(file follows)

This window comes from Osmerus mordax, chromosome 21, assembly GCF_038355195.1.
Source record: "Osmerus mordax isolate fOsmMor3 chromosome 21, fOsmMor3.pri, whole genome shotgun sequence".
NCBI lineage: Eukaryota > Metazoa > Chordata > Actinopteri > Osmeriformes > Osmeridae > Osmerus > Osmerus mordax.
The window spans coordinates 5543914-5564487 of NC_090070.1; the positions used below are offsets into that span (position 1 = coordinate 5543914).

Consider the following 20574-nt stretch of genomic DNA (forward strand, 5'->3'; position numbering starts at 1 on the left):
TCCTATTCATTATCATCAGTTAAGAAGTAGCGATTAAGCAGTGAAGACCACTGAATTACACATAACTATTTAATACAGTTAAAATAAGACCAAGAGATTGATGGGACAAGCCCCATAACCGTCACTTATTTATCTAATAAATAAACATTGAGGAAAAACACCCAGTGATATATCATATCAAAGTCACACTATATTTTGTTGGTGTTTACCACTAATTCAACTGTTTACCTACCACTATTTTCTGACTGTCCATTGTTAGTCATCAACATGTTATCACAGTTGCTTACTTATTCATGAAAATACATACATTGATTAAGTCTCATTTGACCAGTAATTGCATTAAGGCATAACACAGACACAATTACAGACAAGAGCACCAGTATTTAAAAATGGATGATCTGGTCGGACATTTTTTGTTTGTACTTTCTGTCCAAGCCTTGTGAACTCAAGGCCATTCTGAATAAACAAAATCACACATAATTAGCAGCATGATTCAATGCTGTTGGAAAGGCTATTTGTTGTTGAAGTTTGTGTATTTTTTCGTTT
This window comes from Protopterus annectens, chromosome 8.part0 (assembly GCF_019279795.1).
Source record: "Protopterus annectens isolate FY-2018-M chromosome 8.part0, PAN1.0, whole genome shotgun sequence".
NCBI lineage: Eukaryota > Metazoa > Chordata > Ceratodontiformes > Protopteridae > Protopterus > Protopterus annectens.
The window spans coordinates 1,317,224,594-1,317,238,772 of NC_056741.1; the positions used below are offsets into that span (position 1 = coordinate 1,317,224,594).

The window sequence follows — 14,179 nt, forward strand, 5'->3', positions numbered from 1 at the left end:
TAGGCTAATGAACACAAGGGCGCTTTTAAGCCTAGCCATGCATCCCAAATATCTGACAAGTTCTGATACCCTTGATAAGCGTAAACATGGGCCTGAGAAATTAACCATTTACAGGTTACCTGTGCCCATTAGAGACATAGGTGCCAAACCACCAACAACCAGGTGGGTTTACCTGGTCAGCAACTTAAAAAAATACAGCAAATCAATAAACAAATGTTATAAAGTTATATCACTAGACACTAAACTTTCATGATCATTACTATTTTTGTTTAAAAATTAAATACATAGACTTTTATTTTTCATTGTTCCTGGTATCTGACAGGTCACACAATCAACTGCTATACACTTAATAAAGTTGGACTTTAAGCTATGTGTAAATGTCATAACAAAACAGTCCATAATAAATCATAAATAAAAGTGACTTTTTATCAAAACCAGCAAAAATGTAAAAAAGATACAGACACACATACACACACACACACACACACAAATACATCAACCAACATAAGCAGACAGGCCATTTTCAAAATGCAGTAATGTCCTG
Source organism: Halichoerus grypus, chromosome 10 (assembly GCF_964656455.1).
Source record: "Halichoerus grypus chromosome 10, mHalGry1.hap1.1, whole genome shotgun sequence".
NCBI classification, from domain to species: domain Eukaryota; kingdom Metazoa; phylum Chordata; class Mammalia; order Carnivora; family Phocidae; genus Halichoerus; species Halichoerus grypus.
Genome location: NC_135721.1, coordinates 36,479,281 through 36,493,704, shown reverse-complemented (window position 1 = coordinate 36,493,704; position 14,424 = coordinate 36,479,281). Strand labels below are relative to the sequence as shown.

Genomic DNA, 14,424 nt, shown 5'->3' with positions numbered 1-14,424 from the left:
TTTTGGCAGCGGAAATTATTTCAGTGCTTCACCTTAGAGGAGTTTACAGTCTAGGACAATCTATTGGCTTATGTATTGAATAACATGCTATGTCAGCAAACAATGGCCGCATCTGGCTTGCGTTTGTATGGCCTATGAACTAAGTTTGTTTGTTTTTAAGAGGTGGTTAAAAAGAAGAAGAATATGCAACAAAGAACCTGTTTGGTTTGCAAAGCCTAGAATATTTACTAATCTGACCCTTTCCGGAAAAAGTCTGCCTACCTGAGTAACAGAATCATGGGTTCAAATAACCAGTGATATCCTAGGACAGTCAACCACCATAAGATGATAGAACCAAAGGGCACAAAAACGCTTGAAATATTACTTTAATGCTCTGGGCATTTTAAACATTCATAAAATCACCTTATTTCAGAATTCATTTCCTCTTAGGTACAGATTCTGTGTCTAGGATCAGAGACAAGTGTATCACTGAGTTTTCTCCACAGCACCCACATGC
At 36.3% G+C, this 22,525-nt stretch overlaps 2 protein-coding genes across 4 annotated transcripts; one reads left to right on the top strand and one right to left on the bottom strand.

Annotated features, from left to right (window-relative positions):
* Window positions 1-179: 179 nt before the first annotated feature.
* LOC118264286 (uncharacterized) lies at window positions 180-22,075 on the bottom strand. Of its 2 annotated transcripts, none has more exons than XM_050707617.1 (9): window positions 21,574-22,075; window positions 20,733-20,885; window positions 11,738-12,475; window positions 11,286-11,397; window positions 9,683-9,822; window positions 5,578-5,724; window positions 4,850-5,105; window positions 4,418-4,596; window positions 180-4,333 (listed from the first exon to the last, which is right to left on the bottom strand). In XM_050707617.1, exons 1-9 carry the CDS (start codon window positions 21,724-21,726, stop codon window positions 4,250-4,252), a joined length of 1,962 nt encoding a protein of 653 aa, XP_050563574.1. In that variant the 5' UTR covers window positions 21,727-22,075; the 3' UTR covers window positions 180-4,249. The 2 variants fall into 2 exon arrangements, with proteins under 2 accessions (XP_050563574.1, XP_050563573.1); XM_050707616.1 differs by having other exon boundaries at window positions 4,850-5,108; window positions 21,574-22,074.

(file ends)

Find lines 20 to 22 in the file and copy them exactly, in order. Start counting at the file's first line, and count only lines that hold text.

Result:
Annotated features, from left to right (window-relative positions):
* Window positions 1-179: 179 nt before the first annotated feature.
* LOC118264286 (uncharacterized) lies at window positions 180-22,075 on the bottom strand. Of its 2 annotated transcripts, none has more exons than XM_050707617.1 (9): window positions 21,574-22,075; window positions 20,733-20,885; window positions 11,738-12,475; window positions 11,286-11,397; window positions 9,683-9,822; window positions 5,578-5,724; window positions 4,850-5,105; window positions 4,418-4,596; window positions 180-4,333 (listed from the first exon to the last, which is right to left on the bottom strand). In XM_050707617.1, exons 1-9 carry the CDS (start codon window positions 21,724-21,726, stop codon window positions 4,250-4,252), a joined length of 1,962 nt encoding a protein of 653 aa, XP_050563574.1. In that variant the 5' UTR covers window positions 21,727-22,075; the 3' UTR covers window positions 180-4,249. The 2 variants fall into 2 exon arrangements, with proteins under 2 accessions (XP_050563574.1, XP_050563573.1); XM_050707616.1 differs by having other exon boundaries at window positions 4,850-5,108; window positions 21,574-22,074.